(Virtual Talk) Afro-Chinese and Sino-African Media Flows in the Digital Space: A Story of Asymmetrical Proportions with Dani Madrid-Morales

Friday April 29, 2022
11:00 AM - 12:15 PM
Online via Zoom

Afro-Chinese and Sino-African Media Flows in the Digital Space: A Story of Asymmetrical Proportions

Friday, April 29, 2022
11:00 am – 12:15 pm— Pacific Time (PT) 
Location: Online via Zoom
Free & open to the public. To register, fill out the RSVP form below.


Starting in the mid-2000s, Chinese State- and privately-owned media companies operating globally, but particularly in the Global South, began engaging more actively in a wide range of activities, including infrastructure development, vocational training, news production and content distribution, online and offline. One of the geographic areas where these efforts have been most felt is Africa. Against this backdrop, this talk will make a case to describe the nature of mediated information flows between Africa and China, and between China and Africa as perennially asymmetric. After providing an overview of the historical roots of said asymmetries, the talk will zoom in on the digital space, where imbalances in the circulation of information are becoming more pronounced, with relative limited contestation. Using a diverse range of examples, including news coverage of Russia’s war in Ukraine, the circulation of Chinese kung-fu movies on satellite TV in Africa, and social media conversations during the early days of COVID-19, this talk will highlight the need to rethink media audiences’ agency in global flows of information.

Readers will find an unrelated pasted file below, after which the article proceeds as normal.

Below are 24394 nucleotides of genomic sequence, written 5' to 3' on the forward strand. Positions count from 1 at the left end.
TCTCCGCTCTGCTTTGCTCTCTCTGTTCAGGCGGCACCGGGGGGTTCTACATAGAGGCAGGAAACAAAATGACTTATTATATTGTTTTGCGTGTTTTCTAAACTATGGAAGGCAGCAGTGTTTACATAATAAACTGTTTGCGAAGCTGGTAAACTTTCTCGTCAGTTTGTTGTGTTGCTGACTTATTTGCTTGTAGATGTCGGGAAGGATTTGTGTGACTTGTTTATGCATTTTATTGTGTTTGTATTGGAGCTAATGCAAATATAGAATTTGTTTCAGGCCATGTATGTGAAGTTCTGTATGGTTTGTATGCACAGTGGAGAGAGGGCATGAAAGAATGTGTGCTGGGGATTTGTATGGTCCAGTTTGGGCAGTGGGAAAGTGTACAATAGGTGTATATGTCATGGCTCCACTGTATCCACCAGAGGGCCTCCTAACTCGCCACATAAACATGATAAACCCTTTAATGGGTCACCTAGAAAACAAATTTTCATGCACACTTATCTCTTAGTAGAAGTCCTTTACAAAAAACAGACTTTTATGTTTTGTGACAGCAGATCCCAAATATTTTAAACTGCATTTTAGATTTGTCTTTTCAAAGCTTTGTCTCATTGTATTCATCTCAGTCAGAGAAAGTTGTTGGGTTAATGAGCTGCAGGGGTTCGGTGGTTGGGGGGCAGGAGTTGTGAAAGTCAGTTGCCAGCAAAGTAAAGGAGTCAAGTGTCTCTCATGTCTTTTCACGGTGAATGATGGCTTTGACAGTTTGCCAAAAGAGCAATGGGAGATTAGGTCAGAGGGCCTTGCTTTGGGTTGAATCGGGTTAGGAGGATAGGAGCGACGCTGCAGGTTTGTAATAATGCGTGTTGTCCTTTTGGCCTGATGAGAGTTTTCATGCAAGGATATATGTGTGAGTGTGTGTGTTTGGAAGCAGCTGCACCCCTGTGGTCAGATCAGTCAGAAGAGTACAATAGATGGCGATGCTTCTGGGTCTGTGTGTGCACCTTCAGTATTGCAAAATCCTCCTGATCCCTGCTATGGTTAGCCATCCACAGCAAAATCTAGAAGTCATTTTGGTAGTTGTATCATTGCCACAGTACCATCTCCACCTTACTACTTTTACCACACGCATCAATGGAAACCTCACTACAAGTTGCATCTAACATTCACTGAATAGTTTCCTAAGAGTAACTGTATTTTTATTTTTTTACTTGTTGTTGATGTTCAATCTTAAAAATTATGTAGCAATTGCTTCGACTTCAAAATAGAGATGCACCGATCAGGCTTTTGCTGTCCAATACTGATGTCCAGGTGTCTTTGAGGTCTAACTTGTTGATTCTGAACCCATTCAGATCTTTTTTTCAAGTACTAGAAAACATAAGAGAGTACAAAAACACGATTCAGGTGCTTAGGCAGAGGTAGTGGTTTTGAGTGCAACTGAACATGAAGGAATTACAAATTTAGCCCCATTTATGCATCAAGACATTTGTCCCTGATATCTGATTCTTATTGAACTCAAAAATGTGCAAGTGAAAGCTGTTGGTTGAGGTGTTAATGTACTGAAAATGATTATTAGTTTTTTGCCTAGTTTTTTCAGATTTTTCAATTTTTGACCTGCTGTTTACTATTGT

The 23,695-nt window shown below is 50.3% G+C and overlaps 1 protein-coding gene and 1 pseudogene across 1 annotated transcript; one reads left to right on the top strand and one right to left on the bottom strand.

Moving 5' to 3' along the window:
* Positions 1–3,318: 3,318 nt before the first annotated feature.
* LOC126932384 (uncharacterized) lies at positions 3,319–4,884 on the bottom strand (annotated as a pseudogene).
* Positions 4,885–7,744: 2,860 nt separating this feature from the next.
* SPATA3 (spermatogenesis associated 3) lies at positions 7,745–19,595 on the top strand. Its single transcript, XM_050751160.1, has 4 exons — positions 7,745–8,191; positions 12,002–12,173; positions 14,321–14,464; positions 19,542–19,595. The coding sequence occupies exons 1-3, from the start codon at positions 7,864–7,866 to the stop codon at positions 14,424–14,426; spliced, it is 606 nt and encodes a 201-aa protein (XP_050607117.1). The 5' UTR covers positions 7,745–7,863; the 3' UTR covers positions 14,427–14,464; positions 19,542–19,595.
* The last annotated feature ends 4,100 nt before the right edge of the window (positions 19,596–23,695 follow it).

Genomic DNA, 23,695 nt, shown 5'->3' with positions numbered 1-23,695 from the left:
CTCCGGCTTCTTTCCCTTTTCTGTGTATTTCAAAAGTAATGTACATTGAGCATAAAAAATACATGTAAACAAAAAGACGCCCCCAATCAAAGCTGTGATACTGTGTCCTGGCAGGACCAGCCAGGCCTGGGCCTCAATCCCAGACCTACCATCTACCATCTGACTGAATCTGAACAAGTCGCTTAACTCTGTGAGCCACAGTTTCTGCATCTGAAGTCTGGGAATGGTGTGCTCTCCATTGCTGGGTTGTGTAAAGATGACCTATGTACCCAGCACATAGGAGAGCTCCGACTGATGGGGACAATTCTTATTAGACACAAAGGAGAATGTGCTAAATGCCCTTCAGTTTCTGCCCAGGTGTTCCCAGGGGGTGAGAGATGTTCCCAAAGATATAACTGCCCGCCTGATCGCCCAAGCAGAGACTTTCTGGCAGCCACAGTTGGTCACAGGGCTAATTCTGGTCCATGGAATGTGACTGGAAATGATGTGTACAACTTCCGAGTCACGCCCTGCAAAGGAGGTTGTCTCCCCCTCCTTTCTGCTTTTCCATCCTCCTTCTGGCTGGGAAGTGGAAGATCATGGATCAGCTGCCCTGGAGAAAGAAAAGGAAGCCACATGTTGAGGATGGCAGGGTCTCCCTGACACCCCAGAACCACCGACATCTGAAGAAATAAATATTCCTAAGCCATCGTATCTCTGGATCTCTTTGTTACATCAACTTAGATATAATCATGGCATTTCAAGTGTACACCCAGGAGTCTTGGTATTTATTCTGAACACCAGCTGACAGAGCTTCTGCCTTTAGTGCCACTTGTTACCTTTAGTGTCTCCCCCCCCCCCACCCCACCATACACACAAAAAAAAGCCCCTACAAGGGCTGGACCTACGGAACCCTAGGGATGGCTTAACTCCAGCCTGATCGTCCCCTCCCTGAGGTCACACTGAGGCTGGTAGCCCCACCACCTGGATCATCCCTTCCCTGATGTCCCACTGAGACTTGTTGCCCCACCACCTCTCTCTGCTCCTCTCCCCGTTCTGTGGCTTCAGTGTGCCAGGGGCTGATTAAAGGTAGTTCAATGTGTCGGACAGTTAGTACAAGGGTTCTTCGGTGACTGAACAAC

Dani Madrid-Morales is a Lecturer at the Department of Journalism Studies, The University of Sheffield. Prior to this, he was an Assistant Professor at the Valenti School of Communication, University of Houston, and a Hong Kong PhD Fellow, at City University of Hong Kong. Dr. Madrid-Morales studies global political communication, with a focus on the impact of new digital technologies in the production of State-sponsored news, global public opinion, and misinformation in the Global South. He has published extensively on Africa-China mediated relations, particularly on the reception of Chinese media content in Kenya and South Africa. His latest book, co-edited with Herman Wasserman, is Disinformation in the Global South (Wiley).

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